About Us

A look into existing African landscape

A look into existing African landscape With current African cities experiencing a growth in population with an increase in consumption of protein-rich food, the INCiTiS-FOOD project hopes to create a system with novel practices to ensure a stable food future for Africa. Additionally, African urbanization is at 50%, with many net food buyers increasing their consumption of animal sourced food, fruits and veggies. Yet undernourishment and malnutrition persist due to lack of protein, micronutrients, and vitamin A. Fish accounts for up to 50% of protein intake in some countries but is still below global levels and insects are already common in African diets. The African food system needs to change at its core.

INCiTiS-FOOD project is shaping the future of food and nutrition in Africa

INCiTiS-FOOD is a project funded by the European Union. Starting in January 2023, it will focus on sustainable agri-food practices and will address the pressing challenges of food and nutritional security, environmental pressures of food production and environmental justice in the African region, particularly in Kenya, Ghana, Nigeria, Sierra Leone, Cameroon, and Gabon .

Through co-creation of cutting-edge circular agri-food technologies, practices, and business models, INCiTiS-FOOD is creating an inclusive food system that is both sustainable and accessible. With 8 living labs across 6 countries and a user-centric approach, INCiTiS-FOOD is applying a Lean Start-up Methodology to launch innovative technologies, services, practices, and products – empowering stakeholders to shape the future of food in Africa.



Hydroponics is a technique for cultivating plants without traditional soil, utilizing a nutrient-rich water solution to provide essential elements for plant growth. The method can be implemented horizontally or vertically and comes in various complexities, such as nutrient film technique (NFT) and deep water culture (DWC) for simpler setups, and aeroponics for more advanced systems. This soil-less approach brings numerous benefits, including efficient water usage, accelerated growth rates, increased yields, and the ability to cultivate plants in areas with limited space, water resources, or poor soil quality. Hydroponics stands out as an example of closed-cycle technology by eliminating the reliance on traditional soil.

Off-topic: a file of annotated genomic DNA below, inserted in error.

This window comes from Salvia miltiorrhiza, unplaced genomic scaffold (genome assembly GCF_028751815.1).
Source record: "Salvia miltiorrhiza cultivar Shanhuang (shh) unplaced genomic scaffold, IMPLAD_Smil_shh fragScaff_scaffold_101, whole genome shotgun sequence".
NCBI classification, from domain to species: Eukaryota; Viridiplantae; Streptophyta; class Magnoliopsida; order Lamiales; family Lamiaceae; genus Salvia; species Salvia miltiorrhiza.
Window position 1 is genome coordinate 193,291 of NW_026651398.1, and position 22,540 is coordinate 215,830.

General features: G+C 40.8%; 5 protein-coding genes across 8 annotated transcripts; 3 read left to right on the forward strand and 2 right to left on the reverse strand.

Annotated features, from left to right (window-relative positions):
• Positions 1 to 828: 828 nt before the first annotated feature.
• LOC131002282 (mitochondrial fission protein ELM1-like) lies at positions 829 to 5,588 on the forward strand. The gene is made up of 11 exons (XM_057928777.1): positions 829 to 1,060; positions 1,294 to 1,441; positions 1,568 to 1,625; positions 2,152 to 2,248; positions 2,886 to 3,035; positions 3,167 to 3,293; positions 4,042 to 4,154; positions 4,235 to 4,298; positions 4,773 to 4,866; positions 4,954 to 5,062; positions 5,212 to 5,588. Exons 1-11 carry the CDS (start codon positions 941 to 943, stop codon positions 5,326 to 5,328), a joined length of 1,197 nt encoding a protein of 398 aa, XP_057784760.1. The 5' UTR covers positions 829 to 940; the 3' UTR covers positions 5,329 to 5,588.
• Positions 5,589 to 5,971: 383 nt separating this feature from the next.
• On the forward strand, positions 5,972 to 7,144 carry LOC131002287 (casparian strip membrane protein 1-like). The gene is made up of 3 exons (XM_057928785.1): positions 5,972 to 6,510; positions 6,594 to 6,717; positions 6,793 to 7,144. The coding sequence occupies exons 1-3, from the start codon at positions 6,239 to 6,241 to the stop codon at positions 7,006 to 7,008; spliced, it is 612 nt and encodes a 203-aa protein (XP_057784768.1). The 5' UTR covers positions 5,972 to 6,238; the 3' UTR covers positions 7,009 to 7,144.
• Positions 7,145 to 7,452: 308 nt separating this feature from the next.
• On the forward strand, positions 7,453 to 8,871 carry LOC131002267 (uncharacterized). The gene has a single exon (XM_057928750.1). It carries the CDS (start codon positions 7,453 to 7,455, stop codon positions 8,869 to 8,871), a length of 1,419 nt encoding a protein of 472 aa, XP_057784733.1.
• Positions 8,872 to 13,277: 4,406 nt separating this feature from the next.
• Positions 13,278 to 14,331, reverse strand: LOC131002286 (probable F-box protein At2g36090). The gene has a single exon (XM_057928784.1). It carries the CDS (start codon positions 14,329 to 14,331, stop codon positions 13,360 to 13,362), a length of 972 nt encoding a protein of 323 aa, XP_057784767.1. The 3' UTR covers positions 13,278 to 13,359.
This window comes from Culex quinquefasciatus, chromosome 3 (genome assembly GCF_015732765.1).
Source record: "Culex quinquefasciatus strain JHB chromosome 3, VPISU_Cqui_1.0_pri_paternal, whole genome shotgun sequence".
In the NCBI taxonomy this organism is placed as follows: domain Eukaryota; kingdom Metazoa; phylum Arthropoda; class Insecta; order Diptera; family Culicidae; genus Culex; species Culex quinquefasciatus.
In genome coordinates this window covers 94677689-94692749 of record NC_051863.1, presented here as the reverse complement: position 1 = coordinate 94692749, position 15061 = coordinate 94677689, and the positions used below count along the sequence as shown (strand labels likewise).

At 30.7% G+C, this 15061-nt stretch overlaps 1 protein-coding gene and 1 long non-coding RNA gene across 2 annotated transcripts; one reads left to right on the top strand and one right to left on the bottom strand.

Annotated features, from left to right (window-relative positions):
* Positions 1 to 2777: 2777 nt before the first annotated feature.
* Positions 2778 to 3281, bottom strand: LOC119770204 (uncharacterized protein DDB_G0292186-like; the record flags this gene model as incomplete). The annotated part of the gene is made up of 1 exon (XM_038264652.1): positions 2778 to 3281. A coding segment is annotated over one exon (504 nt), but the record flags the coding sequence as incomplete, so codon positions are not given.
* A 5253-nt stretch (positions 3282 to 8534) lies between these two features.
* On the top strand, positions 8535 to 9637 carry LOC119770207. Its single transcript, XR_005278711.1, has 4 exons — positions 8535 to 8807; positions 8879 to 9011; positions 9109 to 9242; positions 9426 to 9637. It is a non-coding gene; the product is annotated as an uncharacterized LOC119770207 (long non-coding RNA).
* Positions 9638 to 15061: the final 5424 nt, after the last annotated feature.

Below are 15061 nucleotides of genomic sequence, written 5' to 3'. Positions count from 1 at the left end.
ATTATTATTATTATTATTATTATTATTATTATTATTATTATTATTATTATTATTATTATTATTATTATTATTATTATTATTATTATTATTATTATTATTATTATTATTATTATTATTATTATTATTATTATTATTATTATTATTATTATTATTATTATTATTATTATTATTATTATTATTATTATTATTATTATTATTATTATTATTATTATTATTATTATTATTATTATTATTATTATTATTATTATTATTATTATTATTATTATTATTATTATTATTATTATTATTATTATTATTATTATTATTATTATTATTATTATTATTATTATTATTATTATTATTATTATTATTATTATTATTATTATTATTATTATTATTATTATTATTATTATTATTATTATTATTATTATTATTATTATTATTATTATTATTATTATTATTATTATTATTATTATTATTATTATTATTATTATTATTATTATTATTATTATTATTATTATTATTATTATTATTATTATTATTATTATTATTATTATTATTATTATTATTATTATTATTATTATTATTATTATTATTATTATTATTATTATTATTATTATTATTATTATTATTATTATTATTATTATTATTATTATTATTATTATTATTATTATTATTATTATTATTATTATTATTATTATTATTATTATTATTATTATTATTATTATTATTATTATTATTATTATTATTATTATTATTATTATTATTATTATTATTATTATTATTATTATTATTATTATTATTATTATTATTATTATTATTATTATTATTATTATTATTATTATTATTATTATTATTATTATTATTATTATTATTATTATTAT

Aquaponics is a sustainable farming technique that integrates aquaculture (fish farming) and hydroponics, creating a closed-loop system where plants and fish mutually benefit each other. In this system, fish waste serves as nutrients for the plants, and, in turn, the plants purify the water for the fish. The process involves circulating water from the fish tank to the plant beds, where bacteria convert fish waste into plant-absorbable nutrients. As plants absorb these nutrients, they purify the water, which is then recirculated to the fish tank. Aquaponics stands out for its minimal water usage, eliminating the need for synthetic fertilizers or pesticides. This method enables the sustainable and efficient production of both fish and fresh vegetables.

Insect farming


Insect farming, also known as insect rearing or insect husbandry, is the controlled cultivation of insects for various purposes and is increasingly recognized as a sustainable and alternative form of protein production. In controlled environments, insect farms breed and raise insects such as mealworms, crickets, and black soldier flies. These insects are rich in protein, vitamins, and minerals, making them suitable for direct human consumption or as feed for livestock and aquaculture.

Compared to traditional livestock farming, insect farming has a significantly smaller environmental footprint, requiring less land, water, and feed resources. Insects also play a crucial role in efficiently converting organic waste into valuable nutrients, making them beneficial for waste management practices.

INCiTiS-FOOD strives to positively impact food and nutritional security trough EU-AU partnerships in Africa by utilizing

  • hydroponics
  • aquaponics
  • insect farming

and fostering collaboration among all relevant stakeholders along the supply and value chain, including women and young adults, start-ups, and small and medium enterprises (SMEs).

Open Call

Once the INCiTiS-FOOD minimum viable products have achieved a satisfactory level of technological, social, and business preparedness after two years of the four-year project, usability testing will culminate in a demonstration phase for over 800-1000 start-ups and SMEs. This phase will be initiated by two Open Calls for the Cascade Fund (1.000.000€). The beneficiaries of this fund will be surveyed to generate evidence on the mutual benefits of the INCiTiS-FOOD technologies and business models, providing guidance on urban food policy roadmaps for African cities.